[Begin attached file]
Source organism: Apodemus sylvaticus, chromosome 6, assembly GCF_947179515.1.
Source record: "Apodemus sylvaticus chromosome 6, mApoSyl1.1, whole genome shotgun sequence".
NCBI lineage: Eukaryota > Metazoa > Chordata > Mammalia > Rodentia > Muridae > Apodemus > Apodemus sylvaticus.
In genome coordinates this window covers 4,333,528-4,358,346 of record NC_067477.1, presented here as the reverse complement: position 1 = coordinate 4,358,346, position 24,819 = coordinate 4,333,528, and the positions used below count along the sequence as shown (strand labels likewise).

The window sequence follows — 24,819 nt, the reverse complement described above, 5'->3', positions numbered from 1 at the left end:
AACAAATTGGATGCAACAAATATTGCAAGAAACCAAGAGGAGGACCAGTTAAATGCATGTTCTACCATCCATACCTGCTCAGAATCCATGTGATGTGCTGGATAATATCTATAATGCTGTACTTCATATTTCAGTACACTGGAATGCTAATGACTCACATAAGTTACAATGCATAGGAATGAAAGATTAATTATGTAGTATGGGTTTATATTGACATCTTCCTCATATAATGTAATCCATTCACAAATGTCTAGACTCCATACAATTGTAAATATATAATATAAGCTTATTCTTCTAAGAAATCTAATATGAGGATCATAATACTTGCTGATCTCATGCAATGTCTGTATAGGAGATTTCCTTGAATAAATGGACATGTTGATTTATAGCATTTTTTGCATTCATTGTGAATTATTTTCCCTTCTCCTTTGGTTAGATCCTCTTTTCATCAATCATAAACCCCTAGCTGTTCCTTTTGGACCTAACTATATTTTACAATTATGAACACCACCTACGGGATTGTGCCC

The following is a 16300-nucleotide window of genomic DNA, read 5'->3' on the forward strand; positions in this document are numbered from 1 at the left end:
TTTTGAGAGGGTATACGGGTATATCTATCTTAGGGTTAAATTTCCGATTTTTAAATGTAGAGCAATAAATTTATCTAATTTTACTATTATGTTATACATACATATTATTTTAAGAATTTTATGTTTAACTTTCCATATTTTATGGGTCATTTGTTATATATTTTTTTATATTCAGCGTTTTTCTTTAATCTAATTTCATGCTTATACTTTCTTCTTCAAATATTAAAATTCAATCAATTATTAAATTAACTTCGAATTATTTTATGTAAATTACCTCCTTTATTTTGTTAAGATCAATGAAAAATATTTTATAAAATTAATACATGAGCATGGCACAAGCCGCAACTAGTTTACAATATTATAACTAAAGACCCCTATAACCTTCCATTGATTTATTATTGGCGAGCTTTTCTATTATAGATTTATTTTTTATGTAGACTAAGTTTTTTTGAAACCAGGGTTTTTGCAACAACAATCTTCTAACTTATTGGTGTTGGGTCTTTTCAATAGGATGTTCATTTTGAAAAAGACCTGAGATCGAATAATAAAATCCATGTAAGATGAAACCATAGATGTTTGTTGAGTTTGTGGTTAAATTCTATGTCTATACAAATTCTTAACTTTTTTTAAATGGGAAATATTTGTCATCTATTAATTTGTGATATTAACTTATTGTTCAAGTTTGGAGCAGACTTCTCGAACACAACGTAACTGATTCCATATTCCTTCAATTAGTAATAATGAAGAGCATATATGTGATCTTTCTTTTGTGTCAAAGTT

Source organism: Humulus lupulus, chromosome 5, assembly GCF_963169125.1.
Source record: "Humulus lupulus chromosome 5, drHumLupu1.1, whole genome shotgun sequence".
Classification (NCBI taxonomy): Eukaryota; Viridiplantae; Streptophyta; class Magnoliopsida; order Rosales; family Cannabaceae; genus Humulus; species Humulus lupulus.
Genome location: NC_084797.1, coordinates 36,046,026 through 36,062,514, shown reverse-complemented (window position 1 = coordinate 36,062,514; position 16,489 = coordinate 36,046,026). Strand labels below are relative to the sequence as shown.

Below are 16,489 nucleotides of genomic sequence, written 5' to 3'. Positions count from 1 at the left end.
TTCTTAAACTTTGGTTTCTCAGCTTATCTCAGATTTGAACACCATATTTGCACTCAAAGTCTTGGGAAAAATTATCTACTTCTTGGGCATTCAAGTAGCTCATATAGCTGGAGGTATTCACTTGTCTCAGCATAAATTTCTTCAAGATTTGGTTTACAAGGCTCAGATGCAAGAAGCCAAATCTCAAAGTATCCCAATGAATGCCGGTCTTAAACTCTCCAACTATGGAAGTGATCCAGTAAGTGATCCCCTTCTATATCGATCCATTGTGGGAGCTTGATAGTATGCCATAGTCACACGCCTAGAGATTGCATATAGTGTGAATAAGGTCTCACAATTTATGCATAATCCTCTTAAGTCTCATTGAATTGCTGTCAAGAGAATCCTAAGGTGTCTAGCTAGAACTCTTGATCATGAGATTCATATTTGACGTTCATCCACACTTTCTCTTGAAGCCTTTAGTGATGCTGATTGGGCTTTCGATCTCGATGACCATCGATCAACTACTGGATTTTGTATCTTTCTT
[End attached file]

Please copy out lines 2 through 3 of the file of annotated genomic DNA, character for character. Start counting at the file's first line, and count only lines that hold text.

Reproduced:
Source record: "Apodemus sylvaticus chromosome 6, mApoSyl1.1, whole genome shotgun sequence".
NCBI lineage: Eukaryota > Metazoa > Chordata > Mammalia > Rodentia > Muridae > Apodemus > Apodemus sylvaticus.